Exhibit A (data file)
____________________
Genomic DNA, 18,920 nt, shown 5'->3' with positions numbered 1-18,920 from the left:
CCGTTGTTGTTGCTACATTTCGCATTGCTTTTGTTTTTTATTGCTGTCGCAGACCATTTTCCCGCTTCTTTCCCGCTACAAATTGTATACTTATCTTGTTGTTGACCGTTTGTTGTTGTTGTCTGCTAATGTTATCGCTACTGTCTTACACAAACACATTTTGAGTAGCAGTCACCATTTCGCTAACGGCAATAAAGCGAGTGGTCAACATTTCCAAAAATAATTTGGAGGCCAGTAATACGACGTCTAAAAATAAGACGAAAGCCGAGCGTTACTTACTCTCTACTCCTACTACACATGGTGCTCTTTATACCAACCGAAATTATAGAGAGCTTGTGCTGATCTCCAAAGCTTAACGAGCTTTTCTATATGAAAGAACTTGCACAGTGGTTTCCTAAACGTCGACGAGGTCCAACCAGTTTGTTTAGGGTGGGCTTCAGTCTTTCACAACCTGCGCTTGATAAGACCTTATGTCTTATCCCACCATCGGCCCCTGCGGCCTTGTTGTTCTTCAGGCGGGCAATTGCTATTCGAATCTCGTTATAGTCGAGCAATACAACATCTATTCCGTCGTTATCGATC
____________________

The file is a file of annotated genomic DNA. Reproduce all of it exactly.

Genomic DNA, 18,920 nt, shown 5'->3' with positions numbered 1-18,920 from the left:
CCGTTGTTGTTGCTACATTTCGCATTGCTTTTGTTTTTTATTGCTGTCGCAGACCATTTTCCCGCTTCTTTCCCGCTACAAATTGTATACTTATCTTGTTGTTGACCGTTTGTTGTTGTTGTCTGCTAATGTTATCGCTACTGTCTTACACAAACACATTTTGAGTAGCAGTCACCATTTCGCTAACGGCAATAAAGCGAGTGGTCAACATTTCCAAAAATAATTTGGAGGCCAGTAATACGACGTCTAAAAATAAGACGAAAGCCGAGCGTTACTTACTCTCTACTCCTACTACACATGGTGCTCTTTATACCAACCGAAATTATAGAGAGCTTGTGCTGATCTCCAAAGCTTAACGAGCTTTTCTATATGAAAGAACTTGCACAGTGGTTTCCTAAACGTCGACGAGGTCCAACCAGTTTGTTTAGGGTGGGCTTCAGTCTTTCACAACCTGCGCTTGATAAGACCTTATGTCTTATCCCACCATCGGCCCCTGCGGCCTTGTTGTTCTTCAGGCGGGCAATTGCTATTCGAATCTCGTTATAGTCGAGCAATACAACATCTATTCCGTCGTTATCGATC